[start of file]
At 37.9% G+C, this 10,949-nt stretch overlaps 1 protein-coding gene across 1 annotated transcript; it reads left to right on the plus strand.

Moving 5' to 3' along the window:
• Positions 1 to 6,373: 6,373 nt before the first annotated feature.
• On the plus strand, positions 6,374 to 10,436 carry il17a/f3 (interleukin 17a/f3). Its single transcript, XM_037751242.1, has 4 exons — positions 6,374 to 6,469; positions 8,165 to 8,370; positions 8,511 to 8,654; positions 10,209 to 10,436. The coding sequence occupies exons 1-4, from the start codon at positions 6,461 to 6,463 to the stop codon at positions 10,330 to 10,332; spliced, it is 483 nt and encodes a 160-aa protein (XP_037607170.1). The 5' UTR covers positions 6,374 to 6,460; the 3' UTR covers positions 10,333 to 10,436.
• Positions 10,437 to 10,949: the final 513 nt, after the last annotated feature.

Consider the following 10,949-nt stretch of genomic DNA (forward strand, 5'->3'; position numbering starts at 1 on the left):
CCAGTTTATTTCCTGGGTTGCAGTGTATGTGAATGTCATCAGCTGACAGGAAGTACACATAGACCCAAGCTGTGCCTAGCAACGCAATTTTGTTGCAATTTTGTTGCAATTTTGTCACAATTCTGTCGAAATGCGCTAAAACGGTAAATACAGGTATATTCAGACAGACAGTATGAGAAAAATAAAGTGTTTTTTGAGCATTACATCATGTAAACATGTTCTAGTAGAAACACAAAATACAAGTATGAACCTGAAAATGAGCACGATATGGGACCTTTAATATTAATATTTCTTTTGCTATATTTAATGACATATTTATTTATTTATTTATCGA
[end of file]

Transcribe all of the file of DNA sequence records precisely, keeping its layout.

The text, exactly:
At 37.9% G+C, this 10,949-nt stretch overlaps 1 protein-coding gene across 1 annotated transcript; it reads left to right on the plus strand.

Moving 5' to 3' along the window:
• Positions 1 to 6,373: 6,373 nt before the first annotated feature.
• On the plus strand, positions 6,374 to 10,436 carry il17a/f3 (interleukin 17a/f3). Its single transcript, XM_037751242.1, has 4 exons — positions 6,374 to 6,469; positions 8,165 to 8,370; positions 8,511 to 8,654; positions 10,209 to 10,436. The coding sequence occupies exons 1-4, from the start codon at positions 6,461 to 6,463 to the stop codon at positions 10,330 to 10,332; spliced, it is 483 nt and encodes a 160-aa protein (XP_037607170.1). The 5' UTR covers positions 6,374 to 6,460; the 3' UTR covers positions 10,333 to 10,436.
• Positions 10,437 to 10,949: the final 513 nt, after the last annotated feature.

Consider the following 10,949-nt stretch of genomic DNA (forward strand, 5'->3'; position numbering starts at 1 on the left):
CCAGTTTATTTCCTGGGTTGCAGTGTATGTGAATGTCATCAGCTGACAGGAAGTACACATAGACCCAAGCTGTGCCTAGCAACGCAATTTTGTTGCAATTTTGTTGCAATTTTGTCACAATTCTGTCGAAATGCGCTAAAACGGTAAATACAGGTATATTCAGACAGACAGTATGAGAAAAATAAAGTGTTTTTTGAGCATTACATCATGTAAACATGTTCTAGTAGAAACACAAAATACAAGTATGAACCTGAAAATGAGCACGATATGGGACCTTTAATATTAATATTTCTTTTGCTATATTTAATGACATATTTATTTATTTATTTATCGA